Almost exactly two years ago, in the July 28, 2010, edition of Boise Weekly, then-staff writer Tara Morgan published a piece called "State of the Art at Boise Art Museum." It was a piece several thousand words long that took a critical look at the role of Boise Art Museum in the community in the wake of a year in which submissions to the museum's triennial exhibit fell from 249 applicants to 152.
The examination took place after some rather public grumblings among local artists about the museum and on the heels of exhibits about quilts and the Audubon Society. The museum was taking knocks for catering too heavily to one segment of its demographic and some pointed fingers at the aging and conservative benefactors and board members.
At the time, some readers thought Morgan's sources were too harsh on the museum, others quietly agreed with the museum's detractors, praising BW for delving into a touchy subject.
Two years later, I remembered Morgan's story as, in the course of a day, the following events unfolded: a couple of friends in their early 30s raved about their recent night out at Boise Art Museum (the second great night they'd had at museum events in as many months), I read a piece in The New Yorker called "Modern Man" about the Tate Gallery's Nicholas Serota (which chronicled his sometimes controversial 24 years as director of London's infamous gallery), and this week's feature, "Sound Garden" by Christopher Schnoor, hit my desk, which takes apart BAM's current exhibit, Meet Me at the Center of the Earth from sculptor and performance artist Nick Cave.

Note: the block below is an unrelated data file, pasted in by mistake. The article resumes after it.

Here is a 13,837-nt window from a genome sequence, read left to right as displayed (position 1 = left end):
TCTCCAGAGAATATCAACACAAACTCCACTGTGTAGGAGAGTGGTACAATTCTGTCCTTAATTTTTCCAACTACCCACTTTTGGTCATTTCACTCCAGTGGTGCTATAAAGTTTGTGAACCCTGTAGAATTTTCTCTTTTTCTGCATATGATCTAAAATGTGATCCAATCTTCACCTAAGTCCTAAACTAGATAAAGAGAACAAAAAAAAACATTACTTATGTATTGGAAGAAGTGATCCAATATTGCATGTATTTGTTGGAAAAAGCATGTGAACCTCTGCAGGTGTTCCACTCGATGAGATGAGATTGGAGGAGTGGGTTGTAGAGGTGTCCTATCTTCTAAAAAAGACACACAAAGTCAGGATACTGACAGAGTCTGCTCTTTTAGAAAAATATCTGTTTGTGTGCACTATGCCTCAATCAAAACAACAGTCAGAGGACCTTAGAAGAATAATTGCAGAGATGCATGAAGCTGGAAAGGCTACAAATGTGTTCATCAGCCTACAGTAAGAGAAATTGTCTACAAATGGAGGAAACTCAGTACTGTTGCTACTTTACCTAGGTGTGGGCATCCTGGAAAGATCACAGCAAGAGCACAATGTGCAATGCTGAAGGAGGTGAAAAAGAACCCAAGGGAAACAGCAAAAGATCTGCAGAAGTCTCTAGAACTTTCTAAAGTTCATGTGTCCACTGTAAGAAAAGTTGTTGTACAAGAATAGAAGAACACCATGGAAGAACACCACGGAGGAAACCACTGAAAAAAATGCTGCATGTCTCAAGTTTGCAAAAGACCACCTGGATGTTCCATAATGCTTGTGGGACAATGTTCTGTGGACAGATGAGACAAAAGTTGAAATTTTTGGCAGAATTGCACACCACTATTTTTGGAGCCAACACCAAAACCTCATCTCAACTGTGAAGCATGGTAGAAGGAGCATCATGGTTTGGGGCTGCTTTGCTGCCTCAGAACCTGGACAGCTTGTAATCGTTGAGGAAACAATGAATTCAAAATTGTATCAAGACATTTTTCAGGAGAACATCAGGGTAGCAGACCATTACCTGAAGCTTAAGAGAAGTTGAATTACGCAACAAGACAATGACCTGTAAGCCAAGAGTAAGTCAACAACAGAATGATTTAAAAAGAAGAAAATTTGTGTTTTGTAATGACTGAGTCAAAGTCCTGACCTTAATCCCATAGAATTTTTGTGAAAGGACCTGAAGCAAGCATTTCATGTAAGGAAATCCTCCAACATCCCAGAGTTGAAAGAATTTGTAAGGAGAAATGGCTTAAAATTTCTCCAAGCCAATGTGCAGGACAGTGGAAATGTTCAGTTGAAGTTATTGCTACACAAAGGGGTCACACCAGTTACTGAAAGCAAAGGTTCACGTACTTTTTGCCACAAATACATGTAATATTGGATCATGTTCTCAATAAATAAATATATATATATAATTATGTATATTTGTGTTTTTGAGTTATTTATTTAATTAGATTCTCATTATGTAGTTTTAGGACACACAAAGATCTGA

I encourage you to watch the video that accompanies this week's feature to get a sense for how alive the museum seems to be with this particular exhibit. (It's a long way from the days of the Audubon Society show.) In addition, at BAM's website, the museum promises "soundsuit sightings" randomly throughout the summer in the city--bringing art out of the museum and into the world.
If the role of BAM in Boise is to get the community excited about art, to draw them in and engage them, bringing Cave's show has certainly helped achieve that end.